Mitt Romney condemns "breach of trust" in Washington as controversy reigns

NATIONAL HARBOR, MD - MARCH 15: Former Republican presidential candidate and former Massachusetts Governor Mitt Romney delivers remarks during the second day of the 40th annual Conservative Political Action Conference (CPAC) March 15, 2013 in National Harbor, Maryland. The American conservative Union held its annual conference in the suburb of Washington, DC, to rally conservatives and generate ideas. (Photo by Alex Wong/Getty Images) Alex Wong/Getty Images

As controversies continue to fester over the IRS, Benghazi and the Justice Department's seizure of reporters' phone records, 2012 Republican presidential nominee Mitt Romney condemned the government for a "breach of trust" during an interview on "The Tonight Show with Jay Leno" broadcast Friday night.

In each of the three controversies currently gripping Washington, Romney said the responsibility - or culpability - ultimately rests with President Obama.

The former GOP standard-bearer was particularly indignant about the news that the IRS unfairly singled out conservative advocacy groups for additional scrutiny during the 2012 election, calling it "a violation of the very fundamental trust that we have that the IRS does not pursue a political agenda." He said only the appointment of a special counsel would ensure that the scandal is exhaustively probed.

And while no evidence has emerged that the IRS, an independent agency, colluded in any way with the administration on its targeting practices, Romney offered no absolution for the White House, saying "the buck stops at the president's desk."

"I'm talking about the administration," he said. "The IRS reports to the Treasury Department, that reports to the president."

(Scroll down to watch the interview)

He also expressed concern that the IRS was using the tax code as a "weapon" to punish political enemies of the president, wondering whether "individuals who donated to Republicans, or to my campaign" were being audited in retaliation.

On the news that the Justice Department recently subpoenaed two months of phone records from employees of The Associated Press, Romney cautioned that "it's early to conclude exactly what's happened," but added that "a lot of people are concerned that the First Amendment is being challenged in some way."

"This was not done during the last administration," Romney said, calling the records' seizure "very troubling."

He acknowledged that the administration was "looking for leaks of classified information," adding, "We'll see what the circumstances were."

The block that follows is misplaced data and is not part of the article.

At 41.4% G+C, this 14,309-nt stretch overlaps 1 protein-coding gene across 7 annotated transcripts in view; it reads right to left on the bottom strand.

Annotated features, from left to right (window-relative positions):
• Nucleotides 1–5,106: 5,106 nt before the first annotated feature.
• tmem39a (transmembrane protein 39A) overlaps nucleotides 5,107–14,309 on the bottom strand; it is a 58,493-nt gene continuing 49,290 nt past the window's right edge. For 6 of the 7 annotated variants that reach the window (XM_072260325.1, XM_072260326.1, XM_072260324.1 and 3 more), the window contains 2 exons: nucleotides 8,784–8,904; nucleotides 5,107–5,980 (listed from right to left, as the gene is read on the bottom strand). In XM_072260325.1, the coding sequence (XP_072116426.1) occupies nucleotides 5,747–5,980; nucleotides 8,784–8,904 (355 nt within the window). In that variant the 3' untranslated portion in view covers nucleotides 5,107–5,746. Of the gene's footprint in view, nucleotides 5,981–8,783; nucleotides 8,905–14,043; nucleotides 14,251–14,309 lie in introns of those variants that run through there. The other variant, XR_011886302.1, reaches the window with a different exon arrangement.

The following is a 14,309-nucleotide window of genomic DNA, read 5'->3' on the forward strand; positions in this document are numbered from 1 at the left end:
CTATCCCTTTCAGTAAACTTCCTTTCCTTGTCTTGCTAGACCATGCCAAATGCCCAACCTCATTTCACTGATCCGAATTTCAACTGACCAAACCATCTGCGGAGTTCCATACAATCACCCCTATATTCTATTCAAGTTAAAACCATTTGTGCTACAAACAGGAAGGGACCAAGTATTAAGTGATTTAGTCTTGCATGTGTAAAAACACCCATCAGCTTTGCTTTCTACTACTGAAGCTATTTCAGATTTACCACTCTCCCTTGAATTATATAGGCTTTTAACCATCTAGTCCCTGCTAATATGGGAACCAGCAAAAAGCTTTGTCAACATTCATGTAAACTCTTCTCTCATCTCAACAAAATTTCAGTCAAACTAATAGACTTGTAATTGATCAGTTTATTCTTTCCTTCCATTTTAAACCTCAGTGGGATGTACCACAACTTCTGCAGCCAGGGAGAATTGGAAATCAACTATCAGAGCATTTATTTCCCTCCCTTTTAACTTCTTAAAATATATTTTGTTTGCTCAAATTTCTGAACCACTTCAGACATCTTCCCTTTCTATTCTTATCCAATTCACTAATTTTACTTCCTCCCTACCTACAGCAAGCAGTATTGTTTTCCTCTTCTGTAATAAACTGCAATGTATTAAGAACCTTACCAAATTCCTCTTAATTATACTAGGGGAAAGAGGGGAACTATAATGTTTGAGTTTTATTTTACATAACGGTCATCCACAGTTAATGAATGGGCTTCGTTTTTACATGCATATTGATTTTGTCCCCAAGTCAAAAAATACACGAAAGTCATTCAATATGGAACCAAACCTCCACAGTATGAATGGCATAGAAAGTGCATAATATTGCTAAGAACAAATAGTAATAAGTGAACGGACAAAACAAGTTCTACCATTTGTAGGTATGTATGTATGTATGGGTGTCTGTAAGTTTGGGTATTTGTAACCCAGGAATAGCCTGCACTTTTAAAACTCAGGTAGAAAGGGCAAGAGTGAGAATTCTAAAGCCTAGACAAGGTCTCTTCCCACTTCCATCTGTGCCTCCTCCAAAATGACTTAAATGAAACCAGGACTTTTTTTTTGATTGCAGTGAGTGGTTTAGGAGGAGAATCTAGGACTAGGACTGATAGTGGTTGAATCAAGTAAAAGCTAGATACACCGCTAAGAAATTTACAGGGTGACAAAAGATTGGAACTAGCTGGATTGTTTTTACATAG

But despite those potentially valid concerns, Romney said, "I think most people feel that the media's sources should be protected, that the media should not be subjected to subpoenas from the Justice Department, fearing perhaps that this could also be used for political purposes down the road."

Romney also addressed the bickering over the government's response to the terror attack on a U.S. Consulate in Benghazi, Libya, saying the "American people were misled as to what happened."

While the State Department's role in adjusting the talking points used to brief the public about the attack is a matter of concern, Romney said, "the biggest question ... is we have American men and women serving our country in a hostile place, and there was no effort to rescue them."

Current and former U.S. officials have said that the danger of sending additional forces to Benghazi to halt the attack on the U.S. mission there without adequate on-the-ground information, coupled with the rushed timetable that would allow those forces to arrive in time, made a military response to the attack imprudent and virtually impossible.

Romney said the attack - and questions about the government's response - would resonate well into the next presidential campaign, with particularly damning ramifications for former Secretary of State Hillary Clinton.

"I think if Hillary Clinton is the nominee of the Democratic Party, there will be a careful inspection of her record as secretary of state," Romney said, "and that may or may not include mistakes made in one area or another."

Romney also discussed the 2016 prospects in his own party, saying that he doesn't know whether he'll endorse anyone, but he will always "be partial" to his 2012 running mate, Rep. Paul Ryan, R-Wis., who he praised as "an extraordinary running mate, a brilliant guy."

And to anyone who decides to seek the presidency in 2016, Romney offered this bit of sage advice: "Sell the horse if you have one."

Romney was mocked by some during the election for his ownership of a dressage horse, Rafalca, that competed in the 2012 Olympics.

Before Romney was offered a soapbox by Leno, the "Tonight Show" host asked the former candidate whether he could "be objective" in his assessment of the controversies roiling Washington and the state of play in 2016.

Romney, criticized by some for being too scripted during his political career, offered a rare moment of candor in response: "No."

  • Jake Miller

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